The Bureau of Ocean Energy Management (BOEM) and Collier County, Fla., have signed an agreement for the use of up to 500,000 cubic yards of sand from the Outer Continental Shelf (OCS) to renourish four segments of shoreline near Naples, Florida.
Sand for the restoration projects will assist Collier County Parks and Recreation Department in reducing coastal storm flooding and erosion and provide recreational and environmental habitat benefits along the county’s shoreline.
The project, totaling 7.5 miles, will take place between Wiggins Pass and Gordon Pass, including Vanderbilt Beach, Pelican Bay, Park Shore and Naples Beach. Construction is expected to begin in 2016. When completed, the communities will be better prepared to address the impacts from future storms on the county’s limited coastal sand resources.
“Under this agreement, BOEM is continuing its commitment to work with Florida’s coastal communities to enhance resilience efforts for the future,” said BOEM Director Abigail Ross Hopper. “We are committed to continuing our collaborative efforts to help local communities withstand damage from future storms and address the effects of climate change, such as rising sea levels, which challenge coastal areas.”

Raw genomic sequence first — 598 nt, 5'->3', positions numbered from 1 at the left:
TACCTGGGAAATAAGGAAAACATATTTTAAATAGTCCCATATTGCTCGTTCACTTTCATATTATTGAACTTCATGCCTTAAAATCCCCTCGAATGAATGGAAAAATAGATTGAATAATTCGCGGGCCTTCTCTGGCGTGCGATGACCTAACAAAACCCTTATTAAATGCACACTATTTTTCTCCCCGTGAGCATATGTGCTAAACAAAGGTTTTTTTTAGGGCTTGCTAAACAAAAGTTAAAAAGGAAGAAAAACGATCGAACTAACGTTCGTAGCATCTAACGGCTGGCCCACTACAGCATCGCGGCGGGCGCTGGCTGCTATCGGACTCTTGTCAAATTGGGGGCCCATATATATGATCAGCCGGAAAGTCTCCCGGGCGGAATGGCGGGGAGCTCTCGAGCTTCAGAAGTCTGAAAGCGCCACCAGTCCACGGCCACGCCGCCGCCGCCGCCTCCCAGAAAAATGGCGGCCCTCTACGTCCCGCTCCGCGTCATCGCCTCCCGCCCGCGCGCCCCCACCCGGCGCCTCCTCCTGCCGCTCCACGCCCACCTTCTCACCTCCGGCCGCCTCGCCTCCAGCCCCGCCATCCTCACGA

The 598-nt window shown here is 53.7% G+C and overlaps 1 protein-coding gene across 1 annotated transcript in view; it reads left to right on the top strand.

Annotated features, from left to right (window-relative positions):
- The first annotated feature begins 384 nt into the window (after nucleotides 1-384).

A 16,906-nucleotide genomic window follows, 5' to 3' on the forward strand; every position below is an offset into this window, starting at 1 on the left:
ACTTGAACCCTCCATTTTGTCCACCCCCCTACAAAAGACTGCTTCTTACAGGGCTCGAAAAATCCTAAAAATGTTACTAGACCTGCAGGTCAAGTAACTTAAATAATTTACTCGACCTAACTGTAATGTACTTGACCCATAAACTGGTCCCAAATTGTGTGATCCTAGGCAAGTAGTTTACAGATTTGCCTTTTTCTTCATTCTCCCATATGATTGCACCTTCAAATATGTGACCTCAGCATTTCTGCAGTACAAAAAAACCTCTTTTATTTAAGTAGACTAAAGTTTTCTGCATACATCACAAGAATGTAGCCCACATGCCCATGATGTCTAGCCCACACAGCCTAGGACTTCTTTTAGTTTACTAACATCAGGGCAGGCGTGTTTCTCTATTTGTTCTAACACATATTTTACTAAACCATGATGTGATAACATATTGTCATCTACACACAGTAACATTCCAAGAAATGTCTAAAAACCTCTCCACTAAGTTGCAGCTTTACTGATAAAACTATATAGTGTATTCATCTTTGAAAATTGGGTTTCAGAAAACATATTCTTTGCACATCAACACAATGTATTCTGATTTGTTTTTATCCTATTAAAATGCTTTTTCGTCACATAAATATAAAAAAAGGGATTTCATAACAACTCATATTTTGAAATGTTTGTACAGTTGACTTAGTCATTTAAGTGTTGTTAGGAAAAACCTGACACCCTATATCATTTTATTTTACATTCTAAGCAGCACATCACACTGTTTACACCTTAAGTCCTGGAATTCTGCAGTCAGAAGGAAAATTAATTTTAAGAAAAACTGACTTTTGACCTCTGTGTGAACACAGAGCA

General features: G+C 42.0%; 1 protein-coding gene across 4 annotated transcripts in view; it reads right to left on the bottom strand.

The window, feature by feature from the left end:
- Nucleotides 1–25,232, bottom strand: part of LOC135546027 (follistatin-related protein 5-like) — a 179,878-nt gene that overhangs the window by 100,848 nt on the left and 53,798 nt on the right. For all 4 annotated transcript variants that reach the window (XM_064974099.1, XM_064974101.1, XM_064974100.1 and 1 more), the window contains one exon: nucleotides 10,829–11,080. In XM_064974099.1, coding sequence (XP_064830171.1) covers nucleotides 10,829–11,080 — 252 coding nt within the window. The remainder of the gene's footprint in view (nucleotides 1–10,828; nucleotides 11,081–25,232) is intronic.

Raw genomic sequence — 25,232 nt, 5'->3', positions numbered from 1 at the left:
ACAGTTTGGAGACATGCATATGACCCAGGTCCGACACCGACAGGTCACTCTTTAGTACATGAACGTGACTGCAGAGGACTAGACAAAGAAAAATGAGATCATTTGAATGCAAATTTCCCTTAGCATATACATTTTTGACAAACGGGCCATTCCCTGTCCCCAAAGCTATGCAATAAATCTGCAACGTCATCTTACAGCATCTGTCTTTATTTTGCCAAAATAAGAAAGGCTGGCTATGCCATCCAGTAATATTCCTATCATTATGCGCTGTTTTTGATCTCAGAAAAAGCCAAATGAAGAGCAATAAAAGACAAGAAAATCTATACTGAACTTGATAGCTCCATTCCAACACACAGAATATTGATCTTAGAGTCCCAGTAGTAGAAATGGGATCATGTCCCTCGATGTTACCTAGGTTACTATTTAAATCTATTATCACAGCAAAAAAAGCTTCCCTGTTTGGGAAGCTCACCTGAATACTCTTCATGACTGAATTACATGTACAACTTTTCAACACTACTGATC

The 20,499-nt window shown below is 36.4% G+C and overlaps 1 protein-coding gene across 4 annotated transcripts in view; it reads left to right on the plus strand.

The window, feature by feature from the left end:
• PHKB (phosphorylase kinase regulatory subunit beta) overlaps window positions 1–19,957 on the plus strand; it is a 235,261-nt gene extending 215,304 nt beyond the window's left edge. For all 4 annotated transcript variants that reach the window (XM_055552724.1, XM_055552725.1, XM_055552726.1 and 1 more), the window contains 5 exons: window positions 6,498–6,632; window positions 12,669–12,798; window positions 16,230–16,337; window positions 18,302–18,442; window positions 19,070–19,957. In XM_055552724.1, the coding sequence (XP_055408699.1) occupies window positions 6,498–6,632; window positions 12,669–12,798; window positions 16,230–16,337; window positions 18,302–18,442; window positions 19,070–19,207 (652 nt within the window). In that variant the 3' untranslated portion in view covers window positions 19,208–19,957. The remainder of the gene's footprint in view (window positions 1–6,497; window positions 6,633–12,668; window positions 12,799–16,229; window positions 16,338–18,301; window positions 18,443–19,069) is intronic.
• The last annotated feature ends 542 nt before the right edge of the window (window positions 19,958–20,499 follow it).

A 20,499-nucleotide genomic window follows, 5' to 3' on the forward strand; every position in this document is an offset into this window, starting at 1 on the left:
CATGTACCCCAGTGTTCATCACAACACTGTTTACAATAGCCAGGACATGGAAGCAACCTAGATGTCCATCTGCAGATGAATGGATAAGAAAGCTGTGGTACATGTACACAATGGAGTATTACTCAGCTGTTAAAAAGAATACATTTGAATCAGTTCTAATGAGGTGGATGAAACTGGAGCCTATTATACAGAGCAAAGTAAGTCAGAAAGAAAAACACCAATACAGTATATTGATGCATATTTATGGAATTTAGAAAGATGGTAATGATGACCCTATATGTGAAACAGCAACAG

The project will raise eroded beach berm elevations to those consistent with natural berm elevation and increase the distance between the beach and coastal development. This action will reduce coastal storm-related flooding and erosion, provide a more reliable recreational beach area, and restore and maintain habitat for threatened and endangered sea turtle and shorebird species.